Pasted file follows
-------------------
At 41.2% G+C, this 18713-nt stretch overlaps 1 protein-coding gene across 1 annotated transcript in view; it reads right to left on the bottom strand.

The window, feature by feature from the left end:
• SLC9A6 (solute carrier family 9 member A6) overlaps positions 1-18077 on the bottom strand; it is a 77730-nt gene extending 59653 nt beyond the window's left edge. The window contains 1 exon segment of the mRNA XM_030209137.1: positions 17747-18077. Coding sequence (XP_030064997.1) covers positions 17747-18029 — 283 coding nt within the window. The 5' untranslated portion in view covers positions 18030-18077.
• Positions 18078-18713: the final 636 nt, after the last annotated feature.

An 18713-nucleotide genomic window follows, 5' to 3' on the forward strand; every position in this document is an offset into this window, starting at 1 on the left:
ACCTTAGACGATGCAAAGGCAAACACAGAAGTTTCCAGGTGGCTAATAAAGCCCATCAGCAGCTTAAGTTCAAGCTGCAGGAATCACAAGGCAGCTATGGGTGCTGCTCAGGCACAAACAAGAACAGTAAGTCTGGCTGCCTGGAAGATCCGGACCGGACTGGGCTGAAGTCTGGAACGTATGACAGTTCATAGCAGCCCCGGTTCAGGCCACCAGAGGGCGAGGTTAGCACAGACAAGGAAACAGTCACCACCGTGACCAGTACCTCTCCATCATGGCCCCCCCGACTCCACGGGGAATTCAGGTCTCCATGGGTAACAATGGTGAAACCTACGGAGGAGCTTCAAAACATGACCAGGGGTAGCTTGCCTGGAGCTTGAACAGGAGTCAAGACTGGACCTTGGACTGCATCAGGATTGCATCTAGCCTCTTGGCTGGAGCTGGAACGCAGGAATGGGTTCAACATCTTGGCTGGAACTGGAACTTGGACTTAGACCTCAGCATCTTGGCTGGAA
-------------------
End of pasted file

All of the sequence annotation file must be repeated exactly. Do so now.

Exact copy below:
At 41.2% G+C, this 18713-nt stretch overlaps 1 protein-coding gene across 1 annotated transcript in view; it reads right to left on the bottom strand.

The window, feature by feature from the left end:
• SLC9A6 (solute carrier family 9 member A6) overlaps positions 1-18077 on the bottom strand; it is a 77730-nt gene extending 59653 nt beyond the window's left edge. The window contains 1 exon segment of the mRNA XM_030209137.1: positions 17747-18077. Coding sequence (XP_030064997.1) covers positions 17747-18029 — 283 coding nt within the window. The 5' untranslated portion in view covers positions 18030-18077.
• Positions 18078-18713: the final 636 nt, after the last annotated feature.

An 18713-nucleotide genomic window follows, 5' to 3' on the forward strand; every position in this document is an offset into this window, starting at 1 on the left:
ACCTTAGACGATGCAAAGGCAAACACAGAAGTTTCCAGGTGGCTAATAAAGCCCATCAGCAGCTTAAGTTCAAGCTGCAGGAATCACAAGGCAGCTATGGGTGCTGCTCAGGCACAAACAAGAACAGTAAGTCTGGCTGCCTGGAAGATCCGGACCGGACTGGGCTGAAGTCTGGAACGTATGACAGTTCATAGCAGCCCCGGTTCAGGCCACCAGAGGGCGAGGTTAGCACAGACAAGGAAACAGTCACCACCGTGACCAGTACCTCTCCATCATGGCCCCCCCGACTCCACGGGGAATTCAGGTCTCCATGGGTAACAATGGTGAAACCTACGGAGGAGCTTCAAAACATGACCAGGGGTAGCTTGCCTGGAGCTTGAACAGGAGTCAAGACTGGACCTTGGACTGCATCAGGATTGCATCTAGCCTCTTGGCTGGAGCTGGAACGCAGGAATGGGTTCAACATCTTGGCTGGAACTGGAACTTGGACTTAGACCTCAGCATCTTGGCTGGAA